Recently, the government requested the contracted firm to commence the installation and testing of the software in the control tower and the airfield navigational aids, Gonsalves said.
Regarding the landside facilities, Gonsalves said workers are installing a range of equipment and furniture in the terminal building to have it ready for operation before the end of this year.
The construction of the terminal building was completed in 2013.
The items being installed include two passenger boarding bridges, Gonsalves, said, adding that Taiwan firm Overseas Engineering and Construction Company is making the adjustment to the building to accommodate the air bridges.
Baggage handling and conveyor belts, security scanner, airline, Immigration and Customs desk and counters are also being installed in the terminal building.
Gonsalves told Parliament that the government has contracted two service providers for the border control systems used by the immigration and the check-in and flight information system used by the airlines and security personnel
He said that although the cargo terminal is not critical for the commencement of the operations of the airport, the government two months ago entered into a seven-month contract with a private firm for its construction.
Contracts have been signed for the construction of hangars.
Earlier this year, the government entered into a contract with Rubis to construct fuel farm at the airport.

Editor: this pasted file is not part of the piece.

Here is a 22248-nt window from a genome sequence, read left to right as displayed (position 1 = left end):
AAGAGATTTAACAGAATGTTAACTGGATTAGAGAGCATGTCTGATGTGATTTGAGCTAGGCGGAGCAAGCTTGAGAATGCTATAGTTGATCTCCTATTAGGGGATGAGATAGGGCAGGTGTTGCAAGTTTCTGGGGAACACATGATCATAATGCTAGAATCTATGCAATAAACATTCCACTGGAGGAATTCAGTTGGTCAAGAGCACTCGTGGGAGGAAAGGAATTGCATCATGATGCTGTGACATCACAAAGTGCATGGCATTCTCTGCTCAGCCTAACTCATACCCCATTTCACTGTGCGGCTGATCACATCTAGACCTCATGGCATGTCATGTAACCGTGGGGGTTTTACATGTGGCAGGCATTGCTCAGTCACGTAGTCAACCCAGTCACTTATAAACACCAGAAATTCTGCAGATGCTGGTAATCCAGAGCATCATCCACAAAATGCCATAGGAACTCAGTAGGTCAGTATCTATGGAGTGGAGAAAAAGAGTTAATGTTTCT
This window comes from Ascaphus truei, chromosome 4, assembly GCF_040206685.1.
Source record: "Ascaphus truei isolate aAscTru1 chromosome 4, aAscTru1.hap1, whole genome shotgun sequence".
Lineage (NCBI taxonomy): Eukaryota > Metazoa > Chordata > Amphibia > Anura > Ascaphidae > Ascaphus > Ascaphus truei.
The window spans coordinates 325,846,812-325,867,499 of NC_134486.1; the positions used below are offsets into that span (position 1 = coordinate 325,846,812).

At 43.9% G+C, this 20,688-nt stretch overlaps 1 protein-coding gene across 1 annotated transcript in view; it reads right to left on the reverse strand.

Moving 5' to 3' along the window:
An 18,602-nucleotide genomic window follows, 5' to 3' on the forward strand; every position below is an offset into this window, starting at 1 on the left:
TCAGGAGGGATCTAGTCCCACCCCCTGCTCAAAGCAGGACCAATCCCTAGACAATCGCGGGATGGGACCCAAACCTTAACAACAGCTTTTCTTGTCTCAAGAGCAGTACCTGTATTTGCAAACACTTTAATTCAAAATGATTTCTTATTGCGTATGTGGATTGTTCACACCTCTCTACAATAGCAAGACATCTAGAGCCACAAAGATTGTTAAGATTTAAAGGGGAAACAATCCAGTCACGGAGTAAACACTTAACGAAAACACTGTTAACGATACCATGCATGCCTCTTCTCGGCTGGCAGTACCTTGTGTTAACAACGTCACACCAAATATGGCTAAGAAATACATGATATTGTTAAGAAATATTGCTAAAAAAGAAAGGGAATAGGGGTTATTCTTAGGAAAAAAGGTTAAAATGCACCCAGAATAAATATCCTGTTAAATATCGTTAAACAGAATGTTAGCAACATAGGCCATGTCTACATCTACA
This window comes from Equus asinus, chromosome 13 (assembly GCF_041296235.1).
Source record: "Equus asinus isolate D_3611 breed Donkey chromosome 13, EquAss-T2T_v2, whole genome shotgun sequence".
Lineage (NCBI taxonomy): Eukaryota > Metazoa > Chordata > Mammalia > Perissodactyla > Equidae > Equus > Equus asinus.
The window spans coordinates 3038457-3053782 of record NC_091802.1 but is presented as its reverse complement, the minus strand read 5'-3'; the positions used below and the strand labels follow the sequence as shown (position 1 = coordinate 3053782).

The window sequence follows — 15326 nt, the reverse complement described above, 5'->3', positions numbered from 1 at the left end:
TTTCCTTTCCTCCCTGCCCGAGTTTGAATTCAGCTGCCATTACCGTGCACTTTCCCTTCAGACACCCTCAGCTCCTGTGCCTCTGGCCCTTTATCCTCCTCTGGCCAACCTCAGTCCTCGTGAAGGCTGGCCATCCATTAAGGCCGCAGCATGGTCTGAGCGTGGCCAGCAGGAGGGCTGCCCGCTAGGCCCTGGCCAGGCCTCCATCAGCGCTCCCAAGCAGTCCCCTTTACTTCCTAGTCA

Gonsalves said the company intends to complete the facility for when the airport is ready at the end of the year.
However, the company has said that if the airport is ready for operation before the fuel facility is complete, it has the capacity to deliver the fuel from Arnos Vale to Argyle, Gonsalves said.
The Prime Minister told lawmakers that construction is ongoing and in a number of cases almost complete on a number of access roads, including the main access road to the passenger terminal building.
The fencing is also moving apace, he said.
The government is setting up a state company to manage the airport, the set up and staffing of which are being done in collaboration with the Eastern Caribbean Civil Aviation Authority (ECCAA) with support from “outside,” Gonsalves said.
The government had initially intended to entrust the management of the airport to an overseas firm.
“Unfortunately, we have not been able to conclude with any of the two of three which we have been talking with for reasons not connected to us but mainly with some changes in their own countries and which have set us back,” Gonsalves said.
He said a company from “a very large world economy” is interested in getting involved.